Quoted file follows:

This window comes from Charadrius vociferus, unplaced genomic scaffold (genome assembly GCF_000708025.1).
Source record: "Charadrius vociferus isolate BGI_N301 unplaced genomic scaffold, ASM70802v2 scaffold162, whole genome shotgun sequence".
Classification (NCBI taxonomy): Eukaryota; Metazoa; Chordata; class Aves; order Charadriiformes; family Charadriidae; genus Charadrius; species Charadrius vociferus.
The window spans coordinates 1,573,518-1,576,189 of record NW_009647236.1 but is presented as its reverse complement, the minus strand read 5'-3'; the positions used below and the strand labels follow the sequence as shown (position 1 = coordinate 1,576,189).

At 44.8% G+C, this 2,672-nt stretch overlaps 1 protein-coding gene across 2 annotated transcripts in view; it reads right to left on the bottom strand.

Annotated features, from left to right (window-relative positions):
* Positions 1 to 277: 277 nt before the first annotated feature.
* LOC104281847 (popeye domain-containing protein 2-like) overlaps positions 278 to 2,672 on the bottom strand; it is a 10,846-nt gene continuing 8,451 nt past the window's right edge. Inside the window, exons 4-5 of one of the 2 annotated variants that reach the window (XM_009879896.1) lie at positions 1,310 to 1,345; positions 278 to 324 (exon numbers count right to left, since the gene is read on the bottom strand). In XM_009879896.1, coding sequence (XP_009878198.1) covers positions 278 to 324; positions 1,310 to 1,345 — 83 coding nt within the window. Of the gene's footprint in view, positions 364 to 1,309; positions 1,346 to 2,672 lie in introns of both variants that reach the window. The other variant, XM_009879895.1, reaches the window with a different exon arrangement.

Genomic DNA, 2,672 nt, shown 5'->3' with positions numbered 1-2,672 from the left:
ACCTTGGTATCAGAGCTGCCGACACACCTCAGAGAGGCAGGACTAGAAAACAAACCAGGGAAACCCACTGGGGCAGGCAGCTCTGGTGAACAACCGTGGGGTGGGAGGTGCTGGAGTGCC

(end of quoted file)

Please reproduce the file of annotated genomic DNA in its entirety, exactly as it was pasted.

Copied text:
This window comes from Charadrius vociferus, unplaced genomic scaffold (genome assembly GCF_000708025.1).
Source record: "Charadrius vociferus isolate BGI_N301 unplaced genomic scaffold, ASM70802v2 scaffold162, whole genome shotgun sequence".
Classification (NCBI taxonomy): Eukaryota; Metazoa; Chordata; class Aves; order Charadriiformes; family Charadriidae; genus Charadrius; species Charadrius vociferus.
The window spans coordinates 1,573,518-1,576,189 of record NW_009647236.1 but is presented as its reverse complement, the minus strand read 5'-3'; the positions used below and the strand labels follow the sequence as shown (position 1 = coordinate 1,576,189).

At 44.8% G+C, this 2,672-nt stretch overlaps 1 protein-coding gene across 2 annotated transcripts in view; it reads right to left on the bottom strand.

Annotated features, from left to right (window-relative positions):
* Positions 1 to 277: 277 nt before the first annotated feature.
* LOC104281847 (popeye domain-containing protein 2-like) overlaps positions 278 to 2,672 on the bottom strand; it is a 10,846-nt gene continuing 8,451 nt past the window's right edge. Inside the window, exons 4-5 of one of the 2 annotated variants that reach the window (XM_009879896.1) lie at positions 1,310 to 1,345; positions 278 to 324 (exon numbers count right to left, since the gene is read on the bottom strand). In XM_009879896.1, coding sequence (XP_009878198.1) covers positions 278 to 324; positions 1,310 to 1,345 — 83 coding nt within the window. Of the gene's footprint in view, positions 364 to 1,309; positions 1,346 to 2,672 lie in introns of both variants that reach the window. The other variant, XM_009879895.1, reaches the window with a different exon arrangement.

Genomic DNA, 2,672 nt, shown 5'->3' with positions numbered 1-2,672 from the left:
ACCTTGGTATCAGAGCTGCCGACACACCTCAGAGAGGCAGGACTAGAAAACAAACCAGGGAAACCCACTGGGGCAGGCAGCTCTGGTGAACAACCGTGGGGTGGGAGGTGCTGGAGTGCC